Celebrate Midsummer-A Day of Warmth and Light,
A Night of Fairy Folk and Magic
Midsummer is one of the most ancient, widespread, and joyful Pagan festivals. The sun rises to the height of its power on the summer solstice, and Midsummer Eve is filled with fairy mischief and magic. Anna Franklin reveals the origins and customs of this enchanting holiday with:
·Myths and lore: The gods and goddesses of Midsummer, rolling wheels, the Midsummer tree, circle dancing, and torchlight processions
·Midsummer magic and divination: Fairy contact, spells, empowering magical tools with solstice sun energy, Midsummer Eve pillow divination
·Traditional summertime treats: Elderflower Fritters, Gooseberry Fool, Coamhain Soup, Strawberry Wine, Heather Ale, Clary Sage Tea
·Seasonal rituals: Rite of the Oak King and the Holly King, Cornish Flower Ritual, Witch Rite for Midsummer Day, Drawing Down the Sun
·Midsummer herb craft: Gathering and drying herbs for magical oils, incenses, inks, and teas; herb recipes, from Amun Ra to Sun Goddess Oil
First Runner Up for the 2003 Coaltion of Visionary Resources (COVR) Award for Best Non-fiction Book
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Summer solstice celebrants will find plenty of inspirational rituals, magic spells, and recipes in Anna Franklin's Midsummer. As in her previous book about the early fall festival of Lammas, Franklin can be whimsical as well as reverent. From the building of a magical bonfire to the staging of elaborate solstice rituals involving priests and priestesses, Franklin offers something for every level of pagan. In the section on "Midsummer Magic and Divination," Franklin gives instructions for placing various herbs and charms beneath the pillow to welcome prophetic dreams. Those who are inspired by the more romantic Shakespearean take on Midsummer's Eve can try some of Franklin's love divination techniques, such as flicking an apple seed toward the ceiling to see if your love is requited. Franklin also gives specific instructions for performing the "Rites of Midsummer." For instance, "The altar should be decorated with golds and yellows--this theme is echoed through candles, clothes and flowers.... Centrally placed should be a sun wheel or sun representation." And for the Martha Stewart-style pagan there are some excellent recipes, including Anise Tea and Comfrey Fritters. --Gail HudsonAbout the Author:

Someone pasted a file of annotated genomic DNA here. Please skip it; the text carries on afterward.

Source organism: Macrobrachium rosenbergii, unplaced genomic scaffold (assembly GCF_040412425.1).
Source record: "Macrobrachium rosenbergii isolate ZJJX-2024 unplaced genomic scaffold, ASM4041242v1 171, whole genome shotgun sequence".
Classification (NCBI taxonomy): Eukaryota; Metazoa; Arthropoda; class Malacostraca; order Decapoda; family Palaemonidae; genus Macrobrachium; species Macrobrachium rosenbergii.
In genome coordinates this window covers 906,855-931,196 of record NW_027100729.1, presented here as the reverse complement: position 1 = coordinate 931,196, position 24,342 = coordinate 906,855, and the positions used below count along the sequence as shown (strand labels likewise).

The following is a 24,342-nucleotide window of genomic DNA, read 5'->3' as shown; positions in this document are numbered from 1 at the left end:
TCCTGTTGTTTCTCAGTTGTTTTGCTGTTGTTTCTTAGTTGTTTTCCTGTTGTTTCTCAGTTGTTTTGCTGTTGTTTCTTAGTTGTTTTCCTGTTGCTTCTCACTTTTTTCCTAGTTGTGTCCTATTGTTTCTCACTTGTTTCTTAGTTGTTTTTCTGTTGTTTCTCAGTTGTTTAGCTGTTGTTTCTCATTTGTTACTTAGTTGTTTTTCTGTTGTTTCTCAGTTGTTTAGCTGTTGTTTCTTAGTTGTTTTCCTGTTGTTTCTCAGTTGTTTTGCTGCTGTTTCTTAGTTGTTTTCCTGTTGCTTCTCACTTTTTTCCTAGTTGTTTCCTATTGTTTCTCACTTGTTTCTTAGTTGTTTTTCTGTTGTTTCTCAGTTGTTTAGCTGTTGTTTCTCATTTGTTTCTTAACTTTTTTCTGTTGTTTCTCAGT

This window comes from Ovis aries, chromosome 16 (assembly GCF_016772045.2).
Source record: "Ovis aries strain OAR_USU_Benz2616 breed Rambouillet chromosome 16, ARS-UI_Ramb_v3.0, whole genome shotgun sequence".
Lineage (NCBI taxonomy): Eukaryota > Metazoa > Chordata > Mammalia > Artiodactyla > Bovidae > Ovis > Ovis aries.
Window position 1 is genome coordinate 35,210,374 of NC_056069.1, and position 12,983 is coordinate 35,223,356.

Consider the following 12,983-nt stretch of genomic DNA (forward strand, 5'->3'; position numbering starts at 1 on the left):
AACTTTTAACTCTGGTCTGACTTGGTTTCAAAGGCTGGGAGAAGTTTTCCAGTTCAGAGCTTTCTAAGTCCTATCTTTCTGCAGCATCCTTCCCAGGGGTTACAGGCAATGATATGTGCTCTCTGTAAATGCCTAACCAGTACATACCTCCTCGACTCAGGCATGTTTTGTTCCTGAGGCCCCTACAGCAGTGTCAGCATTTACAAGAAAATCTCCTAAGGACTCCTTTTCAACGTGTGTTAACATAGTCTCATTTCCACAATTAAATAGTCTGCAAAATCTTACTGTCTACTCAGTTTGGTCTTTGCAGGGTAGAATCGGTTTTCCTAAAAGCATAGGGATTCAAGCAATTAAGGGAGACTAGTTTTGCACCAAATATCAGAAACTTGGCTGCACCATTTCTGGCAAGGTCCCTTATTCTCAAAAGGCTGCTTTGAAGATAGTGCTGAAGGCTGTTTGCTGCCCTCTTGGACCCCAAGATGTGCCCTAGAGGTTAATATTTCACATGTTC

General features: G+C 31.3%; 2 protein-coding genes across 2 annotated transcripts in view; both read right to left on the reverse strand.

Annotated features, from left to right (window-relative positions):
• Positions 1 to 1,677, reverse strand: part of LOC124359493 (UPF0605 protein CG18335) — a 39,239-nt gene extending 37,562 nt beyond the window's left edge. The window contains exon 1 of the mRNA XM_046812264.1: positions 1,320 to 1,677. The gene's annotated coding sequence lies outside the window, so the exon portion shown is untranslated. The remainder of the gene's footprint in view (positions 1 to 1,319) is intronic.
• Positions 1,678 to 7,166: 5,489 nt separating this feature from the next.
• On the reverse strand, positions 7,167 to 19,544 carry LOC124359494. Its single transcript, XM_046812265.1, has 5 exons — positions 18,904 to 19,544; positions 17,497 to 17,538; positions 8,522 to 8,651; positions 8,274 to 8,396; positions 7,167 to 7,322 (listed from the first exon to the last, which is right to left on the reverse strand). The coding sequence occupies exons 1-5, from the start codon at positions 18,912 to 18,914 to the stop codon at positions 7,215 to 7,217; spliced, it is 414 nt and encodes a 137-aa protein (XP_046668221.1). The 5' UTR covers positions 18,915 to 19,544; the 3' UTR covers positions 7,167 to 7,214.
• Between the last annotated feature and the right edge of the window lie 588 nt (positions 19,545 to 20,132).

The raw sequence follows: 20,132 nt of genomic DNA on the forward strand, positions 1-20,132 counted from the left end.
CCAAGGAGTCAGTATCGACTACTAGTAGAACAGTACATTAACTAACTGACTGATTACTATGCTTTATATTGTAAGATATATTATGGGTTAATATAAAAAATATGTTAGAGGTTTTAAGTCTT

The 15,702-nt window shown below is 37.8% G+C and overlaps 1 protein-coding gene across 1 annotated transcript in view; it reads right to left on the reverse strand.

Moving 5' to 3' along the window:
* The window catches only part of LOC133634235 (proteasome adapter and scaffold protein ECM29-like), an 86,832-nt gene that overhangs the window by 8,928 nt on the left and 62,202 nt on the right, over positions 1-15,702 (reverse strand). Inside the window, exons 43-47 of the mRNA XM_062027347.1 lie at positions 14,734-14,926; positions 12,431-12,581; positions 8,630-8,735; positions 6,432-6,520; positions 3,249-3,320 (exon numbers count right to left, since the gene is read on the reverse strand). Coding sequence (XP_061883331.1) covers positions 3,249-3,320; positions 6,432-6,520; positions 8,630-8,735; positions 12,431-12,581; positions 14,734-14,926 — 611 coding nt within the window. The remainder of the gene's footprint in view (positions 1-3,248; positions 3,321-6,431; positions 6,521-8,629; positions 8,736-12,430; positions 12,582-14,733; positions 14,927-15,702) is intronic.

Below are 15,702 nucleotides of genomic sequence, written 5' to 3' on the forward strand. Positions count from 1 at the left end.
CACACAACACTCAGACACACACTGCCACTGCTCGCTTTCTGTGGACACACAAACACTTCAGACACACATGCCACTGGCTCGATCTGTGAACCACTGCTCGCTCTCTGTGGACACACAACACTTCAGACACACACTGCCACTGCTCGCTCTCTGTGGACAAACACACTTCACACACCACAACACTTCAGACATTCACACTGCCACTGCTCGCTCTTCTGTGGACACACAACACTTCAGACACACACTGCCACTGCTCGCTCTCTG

Anna Franklin (England) has been a witch for 30 years, and a Pagan in her heart for all her life. She has conducted many rituals, handfastings and sabbat rites. She is the High Priestess of the Hearth of Arianrhod, a coven of the Coranieid Clan, a group of traditional witches with their roots in the New Forest, and branches in several parts of the UK. The Hearth publishes the long-running Silver Wheel Magazine, runs teaching circles and postal courses, and is also a working coven. Anna Franklin is the author of eighteen books on the Craft, including the popular Sacred Circle Tarot, Midsummer, Lammas (with Paul Mason), and The Fairy Ring.
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Book Description Llewellyn Publications, 2002. Paperback. Book Condition: New. book. Bookseller Inventory # M0738700525
Book Description Llewellyn Publications, 2002. Paperback. Book Condition: New. Never used!. Bookseller Inventory # P110738700525
Book Description Llewellyn Publications, 2002. Paperback. Book Condition: New. Brand New!. Bookseller Inventory # VIB0738700525